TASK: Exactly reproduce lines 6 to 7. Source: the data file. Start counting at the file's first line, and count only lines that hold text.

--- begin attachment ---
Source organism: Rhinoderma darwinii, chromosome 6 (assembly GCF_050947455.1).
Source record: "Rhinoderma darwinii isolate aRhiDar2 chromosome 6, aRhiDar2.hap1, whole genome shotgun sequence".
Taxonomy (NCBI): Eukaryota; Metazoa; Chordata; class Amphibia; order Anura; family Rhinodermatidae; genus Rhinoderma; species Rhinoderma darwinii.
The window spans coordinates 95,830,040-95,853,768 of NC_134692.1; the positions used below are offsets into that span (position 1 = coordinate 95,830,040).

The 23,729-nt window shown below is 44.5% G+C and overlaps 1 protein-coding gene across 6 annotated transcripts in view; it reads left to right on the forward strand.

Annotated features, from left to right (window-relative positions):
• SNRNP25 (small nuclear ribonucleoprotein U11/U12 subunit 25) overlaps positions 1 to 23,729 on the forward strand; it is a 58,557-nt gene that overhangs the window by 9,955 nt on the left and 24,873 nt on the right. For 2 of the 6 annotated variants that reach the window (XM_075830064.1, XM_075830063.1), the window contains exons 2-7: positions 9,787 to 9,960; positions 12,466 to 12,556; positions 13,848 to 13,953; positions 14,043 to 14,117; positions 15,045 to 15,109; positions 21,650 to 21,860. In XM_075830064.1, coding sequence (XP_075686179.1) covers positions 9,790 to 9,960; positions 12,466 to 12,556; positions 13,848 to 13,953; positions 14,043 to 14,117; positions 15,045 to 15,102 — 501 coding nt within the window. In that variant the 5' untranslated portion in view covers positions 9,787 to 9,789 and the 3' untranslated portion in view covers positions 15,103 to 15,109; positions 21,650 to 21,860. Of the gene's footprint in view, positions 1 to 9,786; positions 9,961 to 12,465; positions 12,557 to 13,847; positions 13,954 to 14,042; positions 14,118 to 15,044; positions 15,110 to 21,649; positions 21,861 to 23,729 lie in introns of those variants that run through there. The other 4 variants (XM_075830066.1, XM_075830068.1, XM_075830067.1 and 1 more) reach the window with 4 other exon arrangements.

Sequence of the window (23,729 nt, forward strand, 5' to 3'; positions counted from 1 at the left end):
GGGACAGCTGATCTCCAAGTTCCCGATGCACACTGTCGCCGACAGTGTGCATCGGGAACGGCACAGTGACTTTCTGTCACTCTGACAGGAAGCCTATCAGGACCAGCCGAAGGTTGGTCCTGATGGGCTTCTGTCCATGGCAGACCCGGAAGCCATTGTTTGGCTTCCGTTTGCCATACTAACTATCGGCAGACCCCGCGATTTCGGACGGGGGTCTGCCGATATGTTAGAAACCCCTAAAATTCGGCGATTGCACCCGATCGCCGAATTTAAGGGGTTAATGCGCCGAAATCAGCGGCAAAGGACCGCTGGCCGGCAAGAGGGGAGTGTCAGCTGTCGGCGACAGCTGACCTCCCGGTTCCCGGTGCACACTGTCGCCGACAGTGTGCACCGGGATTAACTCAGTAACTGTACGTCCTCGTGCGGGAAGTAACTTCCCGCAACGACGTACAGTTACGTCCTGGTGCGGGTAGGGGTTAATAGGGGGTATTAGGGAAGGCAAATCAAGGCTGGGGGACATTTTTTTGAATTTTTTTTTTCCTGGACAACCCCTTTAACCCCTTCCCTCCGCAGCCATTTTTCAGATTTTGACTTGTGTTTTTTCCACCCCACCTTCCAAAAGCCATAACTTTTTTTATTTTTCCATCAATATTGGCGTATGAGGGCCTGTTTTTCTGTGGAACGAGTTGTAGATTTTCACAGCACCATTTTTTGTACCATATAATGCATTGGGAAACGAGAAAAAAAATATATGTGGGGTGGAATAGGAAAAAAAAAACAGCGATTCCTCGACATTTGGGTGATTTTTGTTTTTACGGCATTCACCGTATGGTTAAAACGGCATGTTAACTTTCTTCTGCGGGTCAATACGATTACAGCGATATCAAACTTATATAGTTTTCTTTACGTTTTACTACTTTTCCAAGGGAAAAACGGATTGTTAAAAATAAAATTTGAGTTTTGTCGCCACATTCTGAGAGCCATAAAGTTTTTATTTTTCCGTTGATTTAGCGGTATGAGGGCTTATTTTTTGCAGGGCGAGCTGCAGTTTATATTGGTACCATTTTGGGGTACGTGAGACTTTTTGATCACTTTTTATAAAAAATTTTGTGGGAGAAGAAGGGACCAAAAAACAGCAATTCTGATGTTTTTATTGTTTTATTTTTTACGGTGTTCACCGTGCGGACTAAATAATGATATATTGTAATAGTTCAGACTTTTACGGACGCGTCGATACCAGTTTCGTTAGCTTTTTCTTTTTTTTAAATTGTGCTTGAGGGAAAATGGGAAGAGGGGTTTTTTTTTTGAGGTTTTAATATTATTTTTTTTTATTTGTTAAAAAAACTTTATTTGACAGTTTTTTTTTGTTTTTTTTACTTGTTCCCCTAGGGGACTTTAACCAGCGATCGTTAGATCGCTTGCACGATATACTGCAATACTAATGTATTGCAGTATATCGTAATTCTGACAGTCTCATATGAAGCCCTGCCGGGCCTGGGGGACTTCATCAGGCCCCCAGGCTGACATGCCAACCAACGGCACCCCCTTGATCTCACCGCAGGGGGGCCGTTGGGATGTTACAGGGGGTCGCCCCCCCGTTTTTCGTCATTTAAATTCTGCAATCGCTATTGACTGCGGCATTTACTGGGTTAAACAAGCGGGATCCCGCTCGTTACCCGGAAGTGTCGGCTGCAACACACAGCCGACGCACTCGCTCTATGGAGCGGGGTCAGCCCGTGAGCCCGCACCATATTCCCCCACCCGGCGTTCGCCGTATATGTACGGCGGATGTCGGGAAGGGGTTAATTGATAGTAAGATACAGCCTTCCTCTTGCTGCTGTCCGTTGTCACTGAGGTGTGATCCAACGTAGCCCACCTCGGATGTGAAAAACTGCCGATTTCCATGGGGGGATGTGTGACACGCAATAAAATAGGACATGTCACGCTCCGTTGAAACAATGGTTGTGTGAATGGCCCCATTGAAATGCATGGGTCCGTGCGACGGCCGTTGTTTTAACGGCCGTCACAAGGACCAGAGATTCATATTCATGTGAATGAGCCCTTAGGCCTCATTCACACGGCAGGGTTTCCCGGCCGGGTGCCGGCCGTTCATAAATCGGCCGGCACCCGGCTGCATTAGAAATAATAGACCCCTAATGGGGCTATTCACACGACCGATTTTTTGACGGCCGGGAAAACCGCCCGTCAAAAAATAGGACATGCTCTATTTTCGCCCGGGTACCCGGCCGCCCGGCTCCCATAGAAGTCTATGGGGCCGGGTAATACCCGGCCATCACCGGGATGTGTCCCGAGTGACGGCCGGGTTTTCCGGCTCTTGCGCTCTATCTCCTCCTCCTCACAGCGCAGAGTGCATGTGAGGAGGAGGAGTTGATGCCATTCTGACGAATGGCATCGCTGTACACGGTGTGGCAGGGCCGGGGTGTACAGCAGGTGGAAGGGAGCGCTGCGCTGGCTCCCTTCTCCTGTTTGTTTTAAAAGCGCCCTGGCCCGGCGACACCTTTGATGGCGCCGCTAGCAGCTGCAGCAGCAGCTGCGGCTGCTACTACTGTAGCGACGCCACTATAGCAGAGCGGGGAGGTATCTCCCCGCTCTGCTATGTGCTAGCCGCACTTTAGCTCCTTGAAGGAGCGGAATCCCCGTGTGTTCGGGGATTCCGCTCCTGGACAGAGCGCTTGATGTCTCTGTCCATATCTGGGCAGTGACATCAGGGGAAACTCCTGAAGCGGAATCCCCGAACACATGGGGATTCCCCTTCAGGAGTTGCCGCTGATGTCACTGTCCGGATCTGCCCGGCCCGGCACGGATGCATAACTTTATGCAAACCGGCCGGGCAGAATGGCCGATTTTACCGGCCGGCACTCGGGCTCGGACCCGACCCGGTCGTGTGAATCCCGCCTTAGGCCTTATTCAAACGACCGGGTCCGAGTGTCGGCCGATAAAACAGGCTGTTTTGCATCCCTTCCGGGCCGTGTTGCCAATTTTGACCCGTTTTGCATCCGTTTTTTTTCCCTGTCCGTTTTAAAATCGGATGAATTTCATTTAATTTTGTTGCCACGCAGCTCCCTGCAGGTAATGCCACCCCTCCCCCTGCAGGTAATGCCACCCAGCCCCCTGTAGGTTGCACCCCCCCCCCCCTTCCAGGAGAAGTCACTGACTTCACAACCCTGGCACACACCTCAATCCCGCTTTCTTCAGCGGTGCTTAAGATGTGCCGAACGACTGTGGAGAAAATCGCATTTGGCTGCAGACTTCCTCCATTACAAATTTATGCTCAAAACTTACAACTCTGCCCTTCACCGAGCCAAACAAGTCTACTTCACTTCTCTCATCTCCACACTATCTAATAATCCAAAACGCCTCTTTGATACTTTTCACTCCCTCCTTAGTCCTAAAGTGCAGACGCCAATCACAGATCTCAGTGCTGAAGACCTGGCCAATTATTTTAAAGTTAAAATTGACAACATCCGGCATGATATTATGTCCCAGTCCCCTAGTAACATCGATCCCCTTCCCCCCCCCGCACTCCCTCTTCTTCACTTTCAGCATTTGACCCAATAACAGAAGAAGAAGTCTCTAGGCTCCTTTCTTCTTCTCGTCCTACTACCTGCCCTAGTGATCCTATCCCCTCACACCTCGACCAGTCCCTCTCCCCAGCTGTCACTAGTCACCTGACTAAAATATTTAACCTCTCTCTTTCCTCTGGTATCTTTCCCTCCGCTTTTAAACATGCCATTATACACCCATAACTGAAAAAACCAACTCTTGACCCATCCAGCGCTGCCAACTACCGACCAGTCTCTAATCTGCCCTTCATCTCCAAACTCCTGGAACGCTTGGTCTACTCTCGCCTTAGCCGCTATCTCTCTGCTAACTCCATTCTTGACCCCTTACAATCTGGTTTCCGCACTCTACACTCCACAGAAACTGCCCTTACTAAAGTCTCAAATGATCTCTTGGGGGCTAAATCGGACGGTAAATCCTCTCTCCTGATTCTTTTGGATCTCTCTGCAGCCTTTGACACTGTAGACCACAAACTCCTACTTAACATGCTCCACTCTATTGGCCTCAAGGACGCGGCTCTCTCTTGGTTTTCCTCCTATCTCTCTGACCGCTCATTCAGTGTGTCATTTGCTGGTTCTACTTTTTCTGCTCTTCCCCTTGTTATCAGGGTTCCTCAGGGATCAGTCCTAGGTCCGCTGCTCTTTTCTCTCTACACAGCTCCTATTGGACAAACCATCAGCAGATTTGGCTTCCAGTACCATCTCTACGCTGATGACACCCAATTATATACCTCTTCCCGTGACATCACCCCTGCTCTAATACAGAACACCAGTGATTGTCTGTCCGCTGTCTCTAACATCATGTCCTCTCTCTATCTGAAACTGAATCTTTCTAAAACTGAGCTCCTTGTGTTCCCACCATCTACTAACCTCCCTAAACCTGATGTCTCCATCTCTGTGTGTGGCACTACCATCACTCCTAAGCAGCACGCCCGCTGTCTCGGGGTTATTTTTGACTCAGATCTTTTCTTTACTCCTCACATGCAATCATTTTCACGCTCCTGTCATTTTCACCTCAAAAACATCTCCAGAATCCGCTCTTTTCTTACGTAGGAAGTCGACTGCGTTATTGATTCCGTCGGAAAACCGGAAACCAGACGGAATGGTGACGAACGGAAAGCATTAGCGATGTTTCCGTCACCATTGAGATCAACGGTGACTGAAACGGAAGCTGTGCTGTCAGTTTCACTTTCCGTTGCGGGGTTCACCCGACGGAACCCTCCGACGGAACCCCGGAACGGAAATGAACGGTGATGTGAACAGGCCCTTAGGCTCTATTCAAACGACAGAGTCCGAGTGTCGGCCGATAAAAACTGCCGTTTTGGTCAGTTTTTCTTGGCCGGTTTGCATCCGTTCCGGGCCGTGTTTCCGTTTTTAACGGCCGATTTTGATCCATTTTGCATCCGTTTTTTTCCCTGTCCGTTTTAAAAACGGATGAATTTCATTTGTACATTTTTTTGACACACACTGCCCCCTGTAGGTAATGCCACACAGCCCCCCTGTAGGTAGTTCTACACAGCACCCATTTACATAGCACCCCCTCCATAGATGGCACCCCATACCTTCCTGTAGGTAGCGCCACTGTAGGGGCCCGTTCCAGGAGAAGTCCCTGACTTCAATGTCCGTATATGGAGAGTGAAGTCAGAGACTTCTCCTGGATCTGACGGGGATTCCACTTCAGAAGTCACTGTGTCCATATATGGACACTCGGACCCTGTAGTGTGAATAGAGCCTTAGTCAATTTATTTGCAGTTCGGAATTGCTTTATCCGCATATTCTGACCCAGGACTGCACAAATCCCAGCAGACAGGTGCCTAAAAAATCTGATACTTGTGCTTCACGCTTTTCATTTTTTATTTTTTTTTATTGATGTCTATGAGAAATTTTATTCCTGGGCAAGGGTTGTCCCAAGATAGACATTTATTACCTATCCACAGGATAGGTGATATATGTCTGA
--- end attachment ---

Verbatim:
Annotated features, from left to right (window-relative positions):
• SNRNP25 (small nuclear ribonucleoprotein U11/U12 subunit 25) overlaps positions 1 to 23,729 on the forward strand; it is a 58,557-nt gene that overhangs the window by 9,955 nt on the left and 24,873 nt on the right. For 2 of the 6 annotated variants that reach the window (XM_075830064.1, XM_075830063.1), the window contains exons 2-7: positions 9,787 to 9,960; positions 12,466 to 12,556; positions 13,848 to 13,953; positions 14,043 to 14,117; positions 15,045 to 15,109; positions 21,650 to 21,860. In XM_075830064.1, coding sequence (XP_075686179.1) covers positions 9,790 to 9,960; positions 12,466 to 12,556; positions 13,848 to 13,953; positions 14,043 to 14,117; positions 15,045 to 15,102 — 501 coding nt within the window. In that variant the 5' untranslated portion in view covers positions 9,787 to 9,789 and the 3' untranslated portion in view covers positions 15,103 to 15,109; positions 21,650 to 21,860. Of the gene's footprint in view, positions 1 to 9,786; positions 9,961 to 12,465; positions 12,557 to 13,847; positions 13,954 to 14,042; positions 14,118 to 15,044; positions 15,110 to 21,649; positions 21,861 to 23,729 lie in introns of those variants that run through there. The other 4 variants (XM_075830066.1, XM_075830068.1, XM_075830067.1 and 1 more) reach the window with 4 other exon arrangements.